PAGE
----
The following morning we did a quick morning shop and filled the jerry cans before taking the van back. We then caught the train back to Korinthos and departed for Galaxidi, a small town we had been told about near Itea, about 35nm away. Of course the wind was still blowing dead on the nose but we wanted to get away from Korinthos, we needed a ‘brighter’ place to set up the boat. We made it to Galaxidi after dark and decided to anchor off. We could hear music from the waterfront however the place looked great even in the dark.

In the morning we went and docked along the waterfront next to a couple of boats we had met in Korinthos. The dockmaster was running the local chandlery and when asked about the fees, it was something like €7 per night and power and water would be €10. We told him we’d pay him cash and didn’t need a receipt (on advice from our friends) and all of a sudden power and water was €5. As we started cleaning the boat our neighbors told us we had to see the old ruins of Delphi. They were about to get a taxi so we asked if we could share it with them and we quickly stopped washing the boat, changed and got in a cab with them. Driving up through the Olive trees towards the hills where Delphi was, we found out about our Dutch friends and their adventures. Like most, they were spending summers in the Med and not really moving very far. Our trip was a shock to them, the simple fact that we were just flying through the Med as fast as we could.

mountin1Delphi is pretty much where Europe started. We are talking back in 1400BC and up in the hills there is an Oracle and whole village where the God of Apollo was worshipped. It was a stunning place and the thought of how these places were built with massive rocks, carved out of the earth and transported up steep hills is just mind blowing. The stadium held athletic events and was a marvel in itself. The museum had lots of the artefacts preserved and some of them were just outstanding.  It is amazing. It was the first real tourist thing we had done and it was well worth it.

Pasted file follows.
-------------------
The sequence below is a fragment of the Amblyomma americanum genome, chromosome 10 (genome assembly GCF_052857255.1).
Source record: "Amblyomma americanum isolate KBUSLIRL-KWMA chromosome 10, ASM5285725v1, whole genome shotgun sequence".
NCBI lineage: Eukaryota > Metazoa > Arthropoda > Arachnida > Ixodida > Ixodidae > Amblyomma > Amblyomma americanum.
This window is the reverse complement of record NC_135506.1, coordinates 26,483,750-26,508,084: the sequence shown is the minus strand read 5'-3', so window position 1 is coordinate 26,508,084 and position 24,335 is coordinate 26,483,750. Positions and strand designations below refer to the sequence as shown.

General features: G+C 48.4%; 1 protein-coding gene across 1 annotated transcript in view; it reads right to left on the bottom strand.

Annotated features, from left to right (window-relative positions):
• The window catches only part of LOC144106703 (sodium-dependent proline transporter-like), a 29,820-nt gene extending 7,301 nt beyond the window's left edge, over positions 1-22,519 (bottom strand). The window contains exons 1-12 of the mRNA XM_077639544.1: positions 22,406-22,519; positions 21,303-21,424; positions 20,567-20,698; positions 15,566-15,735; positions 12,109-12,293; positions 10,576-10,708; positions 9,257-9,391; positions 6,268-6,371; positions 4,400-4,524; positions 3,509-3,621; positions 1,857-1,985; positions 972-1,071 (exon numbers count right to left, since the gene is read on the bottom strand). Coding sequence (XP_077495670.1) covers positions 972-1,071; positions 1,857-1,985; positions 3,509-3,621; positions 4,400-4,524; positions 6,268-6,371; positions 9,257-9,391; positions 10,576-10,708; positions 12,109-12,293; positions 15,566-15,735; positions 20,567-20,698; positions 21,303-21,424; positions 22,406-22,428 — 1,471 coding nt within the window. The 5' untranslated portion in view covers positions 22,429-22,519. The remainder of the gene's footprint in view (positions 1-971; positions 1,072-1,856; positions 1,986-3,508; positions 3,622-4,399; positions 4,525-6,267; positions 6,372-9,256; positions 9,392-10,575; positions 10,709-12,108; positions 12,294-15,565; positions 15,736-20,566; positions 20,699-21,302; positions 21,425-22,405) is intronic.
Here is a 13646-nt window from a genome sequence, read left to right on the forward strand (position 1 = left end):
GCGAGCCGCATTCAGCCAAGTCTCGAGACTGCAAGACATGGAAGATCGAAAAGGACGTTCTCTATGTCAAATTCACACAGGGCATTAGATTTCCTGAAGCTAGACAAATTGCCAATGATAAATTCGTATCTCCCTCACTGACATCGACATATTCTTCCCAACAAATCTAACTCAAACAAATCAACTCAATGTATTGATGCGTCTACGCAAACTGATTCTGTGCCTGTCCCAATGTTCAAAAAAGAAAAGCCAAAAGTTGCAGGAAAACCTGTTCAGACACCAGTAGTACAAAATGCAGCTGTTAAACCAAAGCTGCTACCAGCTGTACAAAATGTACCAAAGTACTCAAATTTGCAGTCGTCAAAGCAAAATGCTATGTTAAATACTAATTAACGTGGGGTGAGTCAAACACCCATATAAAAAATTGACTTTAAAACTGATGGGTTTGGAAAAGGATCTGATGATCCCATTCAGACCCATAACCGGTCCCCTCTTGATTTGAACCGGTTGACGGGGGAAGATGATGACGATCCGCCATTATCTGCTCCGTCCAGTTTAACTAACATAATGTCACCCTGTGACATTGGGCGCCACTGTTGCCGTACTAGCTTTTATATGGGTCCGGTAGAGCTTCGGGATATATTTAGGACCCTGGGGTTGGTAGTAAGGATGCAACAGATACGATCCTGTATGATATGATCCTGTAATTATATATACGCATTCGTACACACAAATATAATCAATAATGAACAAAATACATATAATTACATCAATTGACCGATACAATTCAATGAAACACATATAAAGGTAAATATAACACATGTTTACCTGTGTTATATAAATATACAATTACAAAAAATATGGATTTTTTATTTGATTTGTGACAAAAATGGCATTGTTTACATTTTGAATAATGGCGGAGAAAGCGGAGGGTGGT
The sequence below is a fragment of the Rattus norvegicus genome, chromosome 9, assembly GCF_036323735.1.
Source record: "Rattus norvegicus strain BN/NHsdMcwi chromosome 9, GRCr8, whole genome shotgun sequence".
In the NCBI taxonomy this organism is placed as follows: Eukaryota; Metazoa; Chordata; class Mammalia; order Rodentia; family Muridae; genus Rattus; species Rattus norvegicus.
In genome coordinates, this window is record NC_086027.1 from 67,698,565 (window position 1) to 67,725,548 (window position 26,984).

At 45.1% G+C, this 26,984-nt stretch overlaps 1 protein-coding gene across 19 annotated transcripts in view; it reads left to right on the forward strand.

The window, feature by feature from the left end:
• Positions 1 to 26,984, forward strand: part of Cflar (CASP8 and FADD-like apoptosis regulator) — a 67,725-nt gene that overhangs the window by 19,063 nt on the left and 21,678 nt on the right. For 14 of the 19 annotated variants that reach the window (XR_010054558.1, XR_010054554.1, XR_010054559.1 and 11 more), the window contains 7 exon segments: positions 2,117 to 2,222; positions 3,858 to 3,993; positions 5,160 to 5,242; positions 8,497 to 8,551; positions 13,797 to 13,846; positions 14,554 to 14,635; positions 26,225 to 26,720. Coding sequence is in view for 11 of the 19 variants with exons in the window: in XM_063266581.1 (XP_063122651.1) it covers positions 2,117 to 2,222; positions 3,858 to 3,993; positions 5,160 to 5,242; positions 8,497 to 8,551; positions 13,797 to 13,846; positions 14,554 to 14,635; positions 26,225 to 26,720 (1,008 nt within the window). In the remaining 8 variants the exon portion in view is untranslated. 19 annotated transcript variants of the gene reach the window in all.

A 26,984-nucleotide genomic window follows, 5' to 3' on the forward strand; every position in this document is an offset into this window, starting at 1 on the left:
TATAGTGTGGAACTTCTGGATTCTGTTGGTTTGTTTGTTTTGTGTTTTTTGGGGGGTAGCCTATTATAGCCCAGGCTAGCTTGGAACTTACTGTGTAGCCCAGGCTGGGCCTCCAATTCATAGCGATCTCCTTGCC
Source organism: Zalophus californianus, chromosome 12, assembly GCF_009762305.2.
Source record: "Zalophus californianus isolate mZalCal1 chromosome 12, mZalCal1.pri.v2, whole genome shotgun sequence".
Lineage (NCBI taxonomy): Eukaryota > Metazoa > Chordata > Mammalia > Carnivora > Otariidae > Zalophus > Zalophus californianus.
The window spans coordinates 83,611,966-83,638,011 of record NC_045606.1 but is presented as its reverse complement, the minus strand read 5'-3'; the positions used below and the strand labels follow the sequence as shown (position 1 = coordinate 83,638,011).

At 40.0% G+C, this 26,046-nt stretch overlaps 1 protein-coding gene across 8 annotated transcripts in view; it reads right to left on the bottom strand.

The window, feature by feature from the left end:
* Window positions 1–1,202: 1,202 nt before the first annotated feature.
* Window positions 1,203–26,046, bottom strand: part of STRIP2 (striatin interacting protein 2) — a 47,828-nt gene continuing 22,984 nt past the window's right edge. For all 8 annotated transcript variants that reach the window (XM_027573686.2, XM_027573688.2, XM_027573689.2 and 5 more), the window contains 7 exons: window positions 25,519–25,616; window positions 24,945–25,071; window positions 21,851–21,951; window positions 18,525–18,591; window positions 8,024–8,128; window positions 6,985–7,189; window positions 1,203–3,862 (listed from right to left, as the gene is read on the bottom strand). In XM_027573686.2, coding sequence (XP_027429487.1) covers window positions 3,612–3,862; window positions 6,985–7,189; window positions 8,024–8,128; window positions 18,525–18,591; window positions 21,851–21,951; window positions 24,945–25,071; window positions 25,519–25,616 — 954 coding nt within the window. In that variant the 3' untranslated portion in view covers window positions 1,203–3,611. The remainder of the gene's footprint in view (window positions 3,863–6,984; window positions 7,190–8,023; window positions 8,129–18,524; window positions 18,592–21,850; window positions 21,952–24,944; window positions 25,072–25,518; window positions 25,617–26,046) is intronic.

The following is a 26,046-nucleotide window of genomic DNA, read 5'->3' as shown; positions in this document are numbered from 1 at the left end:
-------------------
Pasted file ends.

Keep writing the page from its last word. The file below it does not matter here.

The next couple of days we stayed in Galaxidi and fixed up a few items on the boat, fitted a lot of the gear we had received from Australia and pretty much got ready to depart on our next leg to Italy. The gear stowed away nicely although it would have been nice to fit either the generator or compressor into an aft cabin space but instead they went in the deck lockers so a lot of space was taken up in them. The BBQ I had bought secondhand, I found didn’t have the mounts that I thought it did so it wouldn’t be mounted till we could get some made up.

On the 20th August we set off to Itea which is a clearance port from Greece. It is just 30 minutes from Galaxidi. We cleared out by noon and departed the dock by 1215. As we were sailing out to the southern point where we could turn west, the breeze jumped up to 25-30 knots so we decided it was better to head back to Galaxidi for a night and leave early the next morning. We anchored off rather than go ashore and continued fitting out the boat. We had decided that we would do this little by little rather than all at once, that way it wouldn’t seem so bad.

On Friday the 21st August, we departed Greece, sailing out the Corinthian Channel, through the islands and straight into 30 knots on the nose. What a way to start our 680nm journey to Palermo Italy.

In the next issue we sail to Palermo Italy, explore Palermo for a day and then go for a dive at Ustica, a little island off the northern side of Sicily.

Ocean Crusaders are out to change the way people treat our oceans.  Our online education program is free to download at www.OceanCrusaders.org/education where children can learn of the issues our oceans are facing and how they can make a difference.  The Plastic in the Pacific Crusade is about educating the South Pacific Islands, finding out what is happening in these islands and updating our programs.  You can join us in the Pacific and see for yourself what we do.

Ocean Crusaders Plastic in the Pacific Crusade is proudly supported by: Cressi Dive Gear, Gill Marine, Keen Footwear Australia, Barz Optics Sunglasses, Maxsea Navigation Software, Digital Diver Cairns, LED Dive Lights Australia, Boat Names Australia & Predictwind Weather